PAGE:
Feb. 4 – The Troy man accused of injuring Police Chief Katie Davis during his Jan. 2 arrest will undergo a mental health evaluation at Montana State Hospital.
Jonathan Joseph Peterson, 33, faces charges of assaulting a peace officer, disorderly conduct, intimidation, resisting arrest and obstructing a peace officer following last month’s police chase in the small town. Officers repeatedly attempted to bring down Peterson using Tasers with little success, court documents show.
In an unopposed motion dated Jan. 24, defense attorney Keenan Gallagher asked the court to commit Peterson to the state mental hospital for up to 60 days. Meanwhile, staff were examining Peterson and producing a report regarding his mental health.
Specifically, Gallagher requested that the report include an opinion on Peterson’s understanding of legal process and his ability to assist in his defense. Gallagher also asked the report for an opinion on Peterson’s mental state with respect to the circumstances of his arrest.
According to court documents, Troy police began searching for Peterson after a resident complained he was knocking on their door. In an affidavit, Troy Police Officer Michael Miller recounted the ensuing chase, which led authorities along First Street, through a house, a backyard and onto Riverside Avenue.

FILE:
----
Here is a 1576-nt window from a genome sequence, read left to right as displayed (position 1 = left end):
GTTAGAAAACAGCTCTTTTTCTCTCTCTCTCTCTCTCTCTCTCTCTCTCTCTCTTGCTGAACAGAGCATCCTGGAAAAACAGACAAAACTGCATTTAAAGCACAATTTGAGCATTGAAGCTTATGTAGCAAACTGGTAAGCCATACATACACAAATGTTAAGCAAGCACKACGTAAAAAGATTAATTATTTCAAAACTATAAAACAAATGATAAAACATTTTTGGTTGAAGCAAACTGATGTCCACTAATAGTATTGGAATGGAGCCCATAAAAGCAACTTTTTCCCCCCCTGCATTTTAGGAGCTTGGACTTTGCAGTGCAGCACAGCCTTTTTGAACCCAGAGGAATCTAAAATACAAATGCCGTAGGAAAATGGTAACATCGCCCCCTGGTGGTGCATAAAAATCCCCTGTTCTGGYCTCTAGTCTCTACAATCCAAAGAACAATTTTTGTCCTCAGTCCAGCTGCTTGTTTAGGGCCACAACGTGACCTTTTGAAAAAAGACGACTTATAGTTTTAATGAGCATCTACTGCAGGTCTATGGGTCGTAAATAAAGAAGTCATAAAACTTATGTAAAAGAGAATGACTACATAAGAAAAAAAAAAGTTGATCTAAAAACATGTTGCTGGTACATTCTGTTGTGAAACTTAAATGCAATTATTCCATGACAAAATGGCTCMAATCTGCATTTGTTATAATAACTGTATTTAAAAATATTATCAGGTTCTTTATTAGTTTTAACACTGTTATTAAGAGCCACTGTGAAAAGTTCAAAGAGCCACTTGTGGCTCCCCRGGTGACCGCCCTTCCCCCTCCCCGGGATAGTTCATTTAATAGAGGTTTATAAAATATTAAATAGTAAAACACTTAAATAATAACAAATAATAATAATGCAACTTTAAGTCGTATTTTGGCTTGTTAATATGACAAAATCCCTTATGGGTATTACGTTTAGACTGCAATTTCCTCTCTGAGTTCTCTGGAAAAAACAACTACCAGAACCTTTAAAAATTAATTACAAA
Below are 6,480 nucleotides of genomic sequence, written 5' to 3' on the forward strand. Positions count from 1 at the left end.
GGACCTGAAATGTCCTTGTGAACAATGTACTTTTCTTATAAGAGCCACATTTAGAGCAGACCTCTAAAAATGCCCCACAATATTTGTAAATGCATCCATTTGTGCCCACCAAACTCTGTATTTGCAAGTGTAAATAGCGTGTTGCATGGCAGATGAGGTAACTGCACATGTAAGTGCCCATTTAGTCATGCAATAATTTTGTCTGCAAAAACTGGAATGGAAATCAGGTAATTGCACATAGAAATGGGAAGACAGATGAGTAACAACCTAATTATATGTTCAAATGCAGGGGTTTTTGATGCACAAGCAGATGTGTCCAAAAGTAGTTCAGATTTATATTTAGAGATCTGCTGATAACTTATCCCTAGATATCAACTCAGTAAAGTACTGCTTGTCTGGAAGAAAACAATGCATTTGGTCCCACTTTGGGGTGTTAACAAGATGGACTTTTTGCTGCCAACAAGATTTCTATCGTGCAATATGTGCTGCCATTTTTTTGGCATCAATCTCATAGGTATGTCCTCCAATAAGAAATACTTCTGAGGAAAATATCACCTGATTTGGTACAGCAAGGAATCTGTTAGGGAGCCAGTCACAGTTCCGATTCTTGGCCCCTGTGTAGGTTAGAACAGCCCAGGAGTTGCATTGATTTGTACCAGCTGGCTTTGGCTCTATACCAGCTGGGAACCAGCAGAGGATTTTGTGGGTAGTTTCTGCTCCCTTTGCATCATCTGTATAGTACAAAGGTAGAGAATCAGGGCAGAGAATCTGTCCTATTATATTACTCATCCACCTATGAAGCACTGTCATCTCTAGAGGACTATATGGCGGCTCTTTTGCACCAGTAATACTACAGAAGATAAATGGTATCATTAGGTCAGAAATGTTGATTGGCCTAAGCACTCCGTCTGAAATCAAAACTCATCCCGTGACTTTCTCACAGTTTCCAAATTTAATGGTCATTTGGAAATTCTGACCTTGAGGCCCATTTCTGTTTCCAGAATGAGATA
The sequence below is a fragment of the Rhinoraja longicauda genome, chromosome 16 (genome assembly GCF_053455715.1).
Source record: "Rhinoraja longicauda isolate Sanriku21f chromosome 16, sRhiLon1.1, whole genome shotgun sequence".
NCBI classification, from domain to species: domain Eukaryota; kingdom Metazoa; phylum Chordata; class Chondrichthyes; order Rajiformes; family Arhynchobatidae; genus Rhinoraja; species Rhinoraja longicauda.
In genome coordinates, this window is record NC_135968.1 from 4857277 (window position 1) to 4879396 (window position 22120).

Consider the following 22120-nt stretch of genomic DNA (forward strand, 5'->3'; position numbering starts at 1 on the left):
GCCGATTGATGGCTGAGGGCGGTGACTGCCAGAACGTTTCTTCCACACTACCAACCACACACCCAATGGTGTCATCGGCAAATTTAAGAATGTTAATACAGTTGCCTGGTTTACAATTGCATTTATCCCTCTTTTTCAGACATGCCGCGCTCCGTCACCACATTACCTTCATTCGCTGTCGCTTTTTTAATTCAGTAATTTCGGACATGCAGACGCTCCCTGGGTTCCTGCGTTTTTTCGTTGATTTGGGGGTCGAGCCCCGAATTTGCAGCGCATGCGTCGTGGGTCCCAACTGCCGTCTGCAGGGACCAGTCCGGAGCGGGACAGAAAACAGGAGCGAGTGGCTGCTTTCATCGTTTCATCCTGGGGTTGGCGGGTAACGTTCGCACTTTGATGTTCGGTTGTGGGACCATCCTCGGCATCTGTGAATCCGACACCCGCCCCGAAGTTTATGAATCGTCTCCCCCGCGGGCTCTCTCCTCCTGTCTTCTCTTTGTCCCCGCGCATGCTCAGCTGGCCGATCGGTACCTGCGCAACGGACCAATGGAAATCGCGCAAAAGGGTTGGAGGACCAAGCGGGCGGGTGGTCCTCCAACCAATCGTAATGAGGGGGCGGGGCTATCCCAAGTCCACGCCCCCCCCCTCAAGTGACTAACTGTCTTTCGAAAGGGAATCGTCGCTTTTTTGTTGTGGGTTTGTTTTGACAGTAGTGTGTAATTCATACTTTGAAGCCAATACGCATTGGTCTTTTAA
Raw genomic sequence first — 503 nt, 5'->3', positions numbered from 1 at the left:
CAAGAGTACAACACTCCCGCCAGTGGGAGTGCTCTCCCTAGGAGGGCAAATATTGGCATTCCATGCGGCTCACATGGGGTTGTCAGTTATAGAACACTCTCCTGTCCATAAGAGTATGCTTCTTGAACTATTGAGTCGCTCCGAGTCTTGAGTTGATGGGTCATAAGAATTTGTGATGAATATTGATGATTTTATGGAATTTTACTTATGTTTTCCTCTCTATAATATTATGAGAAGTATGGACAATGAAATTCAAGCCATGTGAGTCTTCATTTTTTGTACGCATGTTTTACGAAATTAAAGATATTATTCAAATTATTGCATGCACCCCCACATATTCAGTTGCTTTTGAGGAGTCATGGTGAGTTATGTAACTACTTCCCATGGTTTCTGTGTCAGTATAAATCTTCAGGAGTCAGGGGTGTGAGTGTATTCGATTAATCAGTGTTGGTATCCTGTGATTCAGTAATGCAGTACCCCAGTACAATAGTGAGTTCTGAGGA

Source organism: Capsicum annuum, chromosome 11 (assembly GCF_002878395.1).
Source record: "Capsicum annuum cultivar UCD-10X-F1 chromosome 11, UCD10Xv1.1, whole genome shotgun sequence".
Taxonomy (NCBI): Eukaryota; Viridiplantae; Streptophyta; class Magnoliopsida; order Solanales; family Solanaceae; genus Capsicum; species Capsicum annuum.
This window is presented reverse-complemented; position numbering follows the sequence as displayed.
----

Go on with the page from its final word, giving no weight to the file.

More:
As they attempted to corral Peterson, he allegedly charged at Davis and grappled with her. Miller wrote that he punched Peterson, believing he was looking for an object on Davis’s belt. The confrontation left Davis with a swollen and bleeding lip, according to court documents. When they called an ambulance crew to check on Peterson, he refused to go to a local medical center. According to Miller’s account, Peterson said the last time he visited the facility, “a surgeon cut his throat and placed purple circles on his chest.”
District Judge Matthew Cuffe was quick to grant Gallagher’s request. In his recognizance order, issued the same day, he ordered the sheriff’s office to transport Peterson to the mental health facility as soon as a bed becomes available.
He also forwarded Gallagher’s requests to staff at the public hospital.
“At the request of the defendant, the report includes “an opinion on the capacity of the defendant to have a particular state of mind which is an element of the offense charged” and “an opinion on the capacity of the defendant, due to of a mental illness or disorder or intellectual disability, to appreciate the criminality of the defendant’s conduct…” Cuffe wrote in the order.
Peterson’s arraignment in Lincoln County District Court was scheduled for Jan. 24. Held in the Lincoln County Detention Center on $100,000 bail at the time, he made a brief court appearance via video conferencing software before Cuffe announced the case would go forward. While on camera, Peterson again referenced his story of receiving purple circles during his last visit to a medical setting.